It’s been almost a year since the publication of Nowhere to Be Found by Bae Suah, but despite being included on the 2015 PEN Translation award longlist, and some pretty vocal support from key indie presses, the book has. . .
Jorge Eduardo Benavides’ novel La paz de los vencidos (The Peace of the Defeated) takes the form of a diary written by a nameless Peruvian thirty-something intellectual slumming it in Santa Cruz de Tenerife in Spain’s Canary Islands. Recently relocated. . .
Anyone with any interest at all in contemporary Moroccan writing must start with Souffles. A cultural and political journal, Souffles (the French word for “breaths”) was founded in 1966 by Abdellatif Laâbi and Mostafa Nissabouri. Run by a group of. . .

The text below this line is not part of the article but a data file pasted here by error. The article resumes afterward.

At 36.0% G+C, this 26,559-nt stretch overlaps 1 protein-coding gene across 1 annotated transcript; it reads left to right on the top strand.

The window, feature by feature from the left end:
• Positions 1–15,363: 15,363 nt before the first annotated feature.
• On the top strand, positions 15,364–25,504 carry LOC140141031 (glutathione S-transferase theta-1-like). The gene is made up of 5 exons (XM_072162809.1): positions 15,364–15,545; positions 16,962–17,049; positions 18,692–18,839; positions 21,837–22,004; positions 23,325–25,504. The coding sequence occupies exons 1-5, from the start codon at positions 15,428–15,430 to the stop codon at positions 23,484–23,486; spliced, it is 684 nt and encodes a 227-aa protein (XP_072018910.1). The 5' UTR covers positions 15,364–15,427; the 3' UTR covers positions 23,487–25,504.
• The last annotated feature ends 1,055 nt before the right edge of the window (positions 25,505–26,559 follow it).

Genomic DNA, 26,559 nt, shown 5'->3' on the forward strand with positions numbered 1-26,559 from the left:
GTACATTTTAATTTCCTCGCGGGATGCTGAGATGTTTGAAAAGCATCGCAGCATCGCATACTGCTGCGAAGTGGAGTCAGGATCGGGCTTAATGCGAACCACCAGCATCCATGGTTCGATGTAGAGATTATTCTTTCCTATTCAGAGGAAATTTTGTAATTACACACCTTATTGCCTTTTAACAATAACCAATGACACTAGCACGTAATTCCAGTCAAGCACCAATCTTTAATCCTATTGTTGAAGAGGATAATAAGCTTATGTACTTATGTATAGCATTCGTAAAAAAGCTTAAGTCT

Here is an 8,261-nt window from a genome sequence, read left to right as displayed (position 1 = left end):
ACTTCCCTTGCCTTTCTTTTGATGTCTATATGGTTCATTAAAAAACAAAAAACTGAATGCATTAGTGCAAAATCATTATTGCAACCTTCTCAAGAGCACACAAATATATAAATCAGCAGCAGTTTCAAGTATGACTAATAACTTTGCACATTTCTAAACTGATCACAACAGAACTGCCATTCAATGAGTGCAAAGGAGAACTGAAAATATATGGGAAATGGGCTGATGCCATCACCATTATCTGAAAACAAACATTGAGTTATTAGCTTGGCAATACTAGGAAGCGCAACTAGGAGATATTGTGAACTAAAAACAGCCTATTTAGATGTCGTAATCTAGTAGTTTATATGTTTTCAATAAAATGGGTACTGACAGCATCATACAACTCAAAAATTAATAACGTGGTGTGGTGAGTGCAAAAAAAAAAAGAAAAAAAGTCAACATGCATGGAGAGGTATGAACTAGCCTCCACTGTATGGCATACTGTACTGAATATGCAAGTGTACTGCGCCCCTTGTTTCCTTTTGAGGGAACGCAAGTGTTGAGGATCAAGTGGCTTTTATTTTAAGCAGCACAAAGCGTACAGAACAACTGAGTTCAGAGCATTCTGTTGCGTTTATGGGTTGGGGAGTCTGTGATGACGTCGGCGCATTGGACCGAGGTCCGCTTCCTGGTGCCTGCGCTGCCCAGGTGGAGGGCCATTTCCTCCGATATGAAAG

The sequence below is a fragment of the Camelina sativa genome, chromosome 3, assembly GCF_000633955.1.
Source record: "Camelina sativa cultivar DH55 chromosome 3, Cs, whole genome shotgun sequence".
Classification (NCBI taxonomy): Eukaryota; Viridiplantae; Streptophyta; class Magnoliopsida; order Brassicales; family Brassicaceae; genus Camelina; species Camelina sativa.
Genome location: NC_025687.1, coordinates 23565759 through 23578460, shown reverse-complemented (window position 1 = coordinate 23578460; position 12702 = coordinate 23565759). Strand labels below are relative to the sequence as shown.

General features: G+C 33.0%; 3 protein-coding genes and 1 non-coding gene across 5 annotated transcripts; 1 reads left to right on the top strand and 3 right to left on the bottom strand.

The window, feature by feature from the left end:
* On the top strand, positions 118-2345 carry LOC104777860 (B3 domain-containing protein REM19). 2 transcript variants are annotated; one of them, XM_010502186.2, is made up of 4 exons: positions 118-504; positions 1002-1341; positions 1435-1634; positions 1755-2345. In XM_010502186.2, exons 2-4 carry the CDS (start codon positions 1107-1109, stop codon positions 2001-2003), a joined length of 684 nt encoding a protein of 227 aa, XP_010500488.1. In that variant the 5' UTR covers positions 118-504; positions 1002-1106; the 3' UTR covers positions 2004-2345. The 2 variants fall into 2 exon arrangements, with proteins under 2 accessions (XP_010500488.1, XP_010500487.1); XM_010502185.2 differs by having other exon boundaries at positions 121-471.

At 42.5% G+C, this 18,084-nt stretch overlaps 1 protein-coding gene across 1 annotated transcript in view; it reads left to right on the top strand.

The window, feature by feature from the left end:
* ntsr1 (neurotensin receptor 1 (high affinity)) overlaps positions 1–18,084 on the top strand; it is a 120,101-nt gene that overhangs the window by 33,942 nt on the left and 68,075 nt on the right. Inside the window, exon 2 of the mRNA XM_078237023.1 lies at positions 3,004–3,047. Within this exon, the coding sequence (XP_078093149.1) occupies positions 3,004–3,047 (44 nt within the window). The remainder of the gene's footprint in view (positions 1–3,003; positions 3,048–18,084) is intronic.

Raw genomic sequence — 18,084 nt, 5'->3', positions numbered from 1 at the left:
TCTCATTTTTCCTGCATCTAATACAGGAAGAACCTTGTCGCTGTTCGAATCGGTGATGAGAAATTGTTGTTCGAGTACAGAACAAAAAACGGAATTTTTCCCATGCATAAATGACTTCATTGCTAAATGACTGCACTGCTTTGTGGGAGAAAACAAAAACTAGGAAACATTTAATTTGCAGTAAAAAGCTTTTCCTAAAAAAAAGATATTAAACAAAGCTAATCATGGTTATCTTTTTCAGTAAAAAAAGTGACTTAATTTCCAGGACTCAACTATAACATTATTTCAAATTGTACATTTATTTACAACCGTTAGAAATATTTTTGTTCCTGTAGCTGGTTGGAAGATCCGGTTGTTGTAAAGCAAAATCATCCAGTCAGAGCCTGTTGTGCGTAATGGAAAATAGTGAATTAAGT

Randall Jarrell once argued a point that I will now paraphrase and, in doing so, over-simplify: As a culture, we need book criticism, not book reviews. I sort of agree, but let’s not get into all of that. Having finished. . .